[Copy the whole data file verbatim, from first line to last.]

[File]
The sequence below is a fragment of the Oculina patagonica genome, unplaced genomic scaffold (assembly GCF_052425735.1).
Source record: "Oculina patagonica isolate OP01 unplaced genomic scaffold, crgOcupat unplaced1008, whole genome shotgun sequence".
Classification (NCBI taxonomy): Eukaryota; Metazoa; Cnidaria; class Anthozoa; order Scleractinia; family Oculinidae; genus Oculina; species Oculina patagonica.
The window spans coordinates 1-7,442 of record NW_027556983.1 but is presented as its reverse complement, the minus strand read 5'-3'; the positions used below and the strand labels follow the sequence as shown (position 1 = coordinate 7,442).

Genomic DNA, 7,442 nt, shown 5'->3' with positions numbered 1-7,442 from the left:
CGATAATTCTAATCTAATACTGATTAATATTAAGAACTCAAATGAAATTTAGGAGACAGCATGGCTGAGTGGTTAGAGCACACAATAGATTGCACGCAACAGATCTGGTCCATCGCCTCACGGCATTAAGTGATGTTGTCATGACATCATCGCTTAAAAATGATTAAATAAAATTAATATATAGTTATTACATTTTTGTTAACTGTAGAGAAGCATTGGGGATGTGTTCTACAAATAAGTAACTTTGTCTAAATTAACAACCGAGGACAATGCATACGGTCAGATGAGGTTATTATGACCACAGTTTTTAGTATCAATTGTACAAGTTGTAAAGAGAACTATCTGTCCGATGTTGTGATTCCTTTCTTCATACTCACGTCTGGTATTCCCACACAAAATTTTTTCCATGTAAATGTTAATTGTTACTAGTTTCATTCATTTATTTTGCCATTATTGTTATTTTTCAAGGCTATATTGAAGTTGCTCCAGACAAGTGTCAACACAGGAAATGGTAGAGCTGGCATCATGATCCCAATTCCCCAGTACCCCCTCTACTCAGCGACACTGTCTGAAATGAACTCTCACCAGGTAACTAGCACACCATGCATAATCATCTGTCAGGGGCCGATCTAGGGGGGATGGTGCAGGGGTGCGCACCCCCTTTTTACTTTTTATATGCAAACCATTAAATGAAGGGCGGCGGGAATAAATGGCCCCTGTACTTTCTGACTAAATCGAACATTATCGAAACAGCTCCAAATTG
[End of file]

The sequence below is a fragment of the Oculina patagonica genome, unplaced genomic scaffold (assembly GCF_052425735.1).
Source record: "Oculina patagonica isolate OP01 unplaced genomic scaffold, crgOcupat unplaced1008, whole genome shotgun sequence".
Classification (NCBI taxonomy): Eukaryota; Metazoa; Cnidaria; class Anthozoa; order Scleractinia; family Oculinidae; genus Oculina; species Oculina patagonica.
The window spans coordinates 1-7,442 of record NW_027556983.1 but is presented as its reverse complement, the minus strand read 5'-3'; the positions used below and the strand labels follow the sequence as shown (position 1 = coordinate 7,442).

Genomic DNA, 7,442 nt, shown 5'->3' with positions numbered 1-7,442 from the left:
CGATAATTCTAATCTAATACTGATTAATATTAAGAACTCAAATGAAATTTAGGAGACAGCATGGCTGAGTGGTTAGAGCACACAATAGATTGCACGCAACAGATCTGGTCCATCGCCTCACGGCATTAAGTGATGTTGTCATGACATCATCGCTTAAAAATGATTAAATAAAATTAATATATAGTTATTACATTTTTGTTAACTGTAGAGAAGCATTGGGGATGTGTTCTACAAATAAGTAACTTTGTCTAAATTAACAACCGAGGACAATGCATACGGTCAGATGAGGTTATTATGACCACAGTTTTTAGTATCAATTGTACAAGTTGTAAAGAGAACTATCTGTCCGATGTTGTGATTCCTTTCTTCATACTCACGTCTGGTATTCCCACACAAAATTTTTTCCATGTAAATGTTAATTGTTACTAGTTTCATTCATTTATTTTGCCATTATTGTTATTTTTCAAGGCTATATTGAAGTTGCTCCAGACAAGTGTCAACACAGGAAATGGTAGAGCTGGCATCATGATCCCAATTCCCCAGTACCCCCTCTACTCAGCGACACTGTCTGAAATGAACTCTCACCAGGTAACTAGCACACCATGCATAATCATCTGTCAGGGGCCGATCTAGGGGGGATGGTGCAGGGGTGCGCACCCCCTTTTTACTTTTTATATGCAAACCATTAAATGAAGGGCGGCGGGAATAAATGGCCCCTGTACTTTCTGACTAAATCGAACATTATCGAAACAGCTCCAAATTG